Good practice

In order to avoid, minimise and address potential environmental impacts arising from their operations, ports and harbours operating within or near marine SACs should:

  • Prepare contracts which meet the requirements of all licenses, consents and agreements applicable.
  • Fully brief contractors prior to the commencement of dredging and disposal works. Contractor method statements for operations should be agreed by the port or harbour before the works are allowed to proceed. Consideration should be given to:
  • hydrodynamic conditions at the excavation and disposal location,
  • marine features for which the site was designated, if appropriate areas which are particularly sensitive to the effects of dredging at specific times of year, and
  • particular areas of the dredging and disposal operations where contractor error can cause adverse effects on marine features.
  • Endeavour to regularly monitor the operations of the contractor during dredging and disposal activities.
  • Ensure that dredging is undertaken in a manner that limits, as far as practically possible, the disturbance and dispersion of sediments from the dredger and barges, during dredging operations and transport.
  • Consider timing of operation to avoid or minimise environmental effects. Seek guidance from local country conservation agencies, and other environmental agencies where relevant, on the identification of the most appropriate times to undertake dredging to avoid or minimise disturbance to marine habitats, particularly sensitive animals, such as shellfish, young and migratory fish and over wintering waterfowl. But common sense must be applied and full consideration given to seasonal operational constraints.
  • Ensure that the most suitable dredging equipment (BATNEEC) is used in order to minimise the suspension of any fine sediments and contaminants at the dredge site, where considered appropriate.
  • Consider investigating practical means of reducing the amounts of material dredged, where possible.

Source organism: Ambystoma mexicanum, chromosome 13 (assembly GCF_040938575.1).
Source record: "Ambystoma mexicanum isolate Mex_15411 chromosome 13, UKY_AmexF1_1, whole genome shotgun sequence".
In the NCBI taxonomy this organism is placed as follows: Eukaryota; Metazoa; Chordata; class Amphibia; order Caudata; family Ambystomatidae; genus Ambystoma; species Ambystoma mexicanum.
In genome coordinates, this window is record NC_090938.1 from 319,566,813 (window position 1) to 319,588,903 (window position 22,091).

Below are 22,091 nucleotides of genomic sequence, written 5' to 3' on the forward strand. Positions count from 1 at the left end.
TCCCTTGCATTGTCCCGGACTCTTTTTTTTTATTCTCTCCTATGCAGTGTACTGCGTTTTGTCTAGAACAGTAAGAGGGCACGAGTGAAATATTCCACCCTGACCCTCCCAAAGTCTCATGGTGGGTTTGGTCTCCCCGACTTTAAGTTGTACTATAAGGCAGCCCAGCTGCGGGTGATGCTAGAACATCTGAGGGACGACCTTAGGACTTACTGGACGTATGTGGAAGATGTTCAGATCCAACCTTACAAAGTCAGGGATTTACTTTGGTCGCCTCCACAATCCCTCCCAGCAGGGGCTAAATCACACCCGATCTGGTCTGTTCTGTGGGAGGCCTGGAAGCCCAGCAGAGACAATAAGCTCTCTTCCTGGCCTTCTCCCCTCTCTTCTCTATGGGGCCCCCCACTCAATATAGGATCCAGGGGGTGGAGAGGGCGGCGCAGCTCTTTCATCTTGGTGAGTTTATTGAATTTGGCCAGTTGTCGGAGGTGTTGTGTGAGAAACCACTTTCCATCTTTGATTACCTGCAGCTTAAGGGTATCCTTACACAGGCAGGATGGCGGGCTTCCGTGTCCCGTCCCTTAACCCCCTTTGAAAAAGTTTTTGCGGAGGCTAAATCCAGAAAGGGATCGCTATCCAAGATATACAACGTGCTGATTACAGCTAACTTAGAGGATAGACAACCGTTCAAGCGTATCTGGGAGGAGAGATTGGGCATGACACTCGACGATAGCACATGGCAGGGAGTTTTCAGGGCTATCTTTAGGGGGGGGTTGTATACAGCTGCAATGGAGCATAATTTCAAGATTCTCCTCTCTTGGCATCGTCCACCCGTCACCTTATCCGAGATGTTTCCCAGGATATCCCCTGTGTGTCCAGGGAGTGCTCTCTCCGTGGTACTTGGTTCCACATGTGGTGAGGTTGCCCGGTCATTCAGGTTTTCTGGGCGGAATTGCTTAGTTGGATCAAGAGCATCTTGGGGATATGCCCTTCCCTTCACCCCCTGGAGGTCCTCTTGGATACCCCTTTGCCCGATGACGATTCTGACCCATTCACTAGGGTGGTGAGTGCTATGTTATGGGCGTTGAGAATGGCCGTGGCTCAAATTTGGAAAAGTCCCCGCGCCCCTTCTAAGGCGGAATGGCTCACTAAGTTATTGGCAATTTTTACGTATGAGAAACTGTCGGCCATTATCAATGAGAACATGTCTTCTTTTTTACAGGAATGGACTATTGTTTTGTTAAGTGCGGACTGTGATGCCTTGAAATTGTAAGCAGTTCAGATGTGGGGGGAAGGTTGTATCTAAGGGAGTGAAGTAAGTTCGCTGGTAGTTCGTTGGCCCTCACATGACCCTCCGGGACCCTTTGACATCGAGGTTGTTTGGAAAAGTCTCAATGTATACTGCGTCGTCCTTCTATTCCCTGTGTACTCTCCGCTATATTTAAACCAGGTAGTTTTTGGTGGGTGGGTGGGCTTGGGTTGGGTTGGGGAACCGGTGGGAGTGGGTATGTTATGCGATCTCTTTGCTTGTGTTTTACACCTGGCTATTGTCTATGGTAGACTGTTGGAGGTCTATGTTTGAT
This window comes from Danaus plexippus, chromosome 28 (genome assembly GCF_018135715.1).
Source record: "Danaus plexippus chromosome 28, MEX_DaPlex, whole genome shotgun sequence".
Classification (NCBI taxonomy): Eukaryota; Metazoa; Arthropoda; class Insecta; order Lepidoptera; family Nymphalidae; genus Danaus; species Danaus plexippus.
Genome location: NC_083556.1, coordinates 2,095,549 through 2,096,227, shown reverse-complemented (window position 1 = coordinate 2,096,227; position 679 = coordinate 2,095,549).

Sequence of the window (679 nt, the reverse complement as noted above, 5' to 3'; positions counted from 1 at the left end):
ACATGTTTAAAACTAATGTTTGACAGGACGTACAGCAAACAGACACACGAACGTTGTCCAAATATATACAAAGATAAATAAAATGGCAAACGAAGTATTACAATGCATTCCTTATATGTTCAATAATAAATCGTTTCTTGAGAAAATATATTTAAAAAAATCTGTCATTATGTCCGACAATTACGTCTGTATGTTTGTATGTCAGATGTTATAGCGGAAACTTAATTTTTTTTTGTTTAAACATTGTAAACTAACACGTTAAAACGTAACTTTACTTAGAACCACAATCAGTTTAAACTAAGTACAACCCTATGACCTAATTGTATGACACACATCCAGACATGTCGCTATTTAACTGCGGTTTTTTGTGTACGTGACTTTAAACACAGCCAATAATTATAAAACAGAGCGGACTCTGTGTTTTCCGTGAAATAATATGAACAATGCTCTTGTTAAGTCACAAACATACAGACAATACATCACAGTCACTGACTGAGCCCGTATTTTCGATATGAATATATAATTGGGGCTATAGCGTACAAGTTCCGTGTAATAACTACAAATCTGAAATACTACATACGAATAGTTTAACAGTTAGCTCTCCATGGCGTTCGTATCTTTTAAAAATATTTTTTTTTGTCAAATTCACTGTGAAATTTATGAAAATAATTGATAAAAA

• Use the best practicable environmental option for the disposal of dredged material, promoting its beneficial use or disposal within the sedimentary system wherever practical.
  • Investigate the possibility of using dredged material for intertidal recharge schemes to combat erosion of intertidal habitats caused by coastal squeeze and rising sea levels. Seeking advice from country conservation agencies, licensing authorities and the environment agencies who will take a long-term view of such proposals and localised short-term damage will be accepted where there are long-term benefits, in terms of sustainable management of broader areas of intertidal habitats.
  • Consider establishing post dredge monitoring programmes to verify the effect of dredging and disposal on marine ecology and sediment regimes, where MAFF have identified potentially sensitive features to be monitored if considered necessary.
  • Endeavour to keep organised, up-to–date records of dredging operations, incorporating data from regular hydrographic surveys, which may have the following benefits:
  • the need to dredge, or otherwise, can be clearly demonstrated,
  • the possible identification of areas within ports and harbours where dredging can be reduced, or not undertaken at all, and
  • the collation of this information eases the path to the renewal of dredging licences.
  • Consider carefully the proposal of dredging methods in the port or harbour which are not presently regulated under the FEPA licensing process, such as water injection dredging, sea bed levelling and agitation dredging, and where practical, undertake the above recommendations to minimise the potential impacts. Furthermore, ports and harbours should consider consulting the country conservation agencies when these types of dredging are proposed within the port area to ensure that nature conservation considerations are taken into account.
  • Feed all available data back into SAC management scheme.

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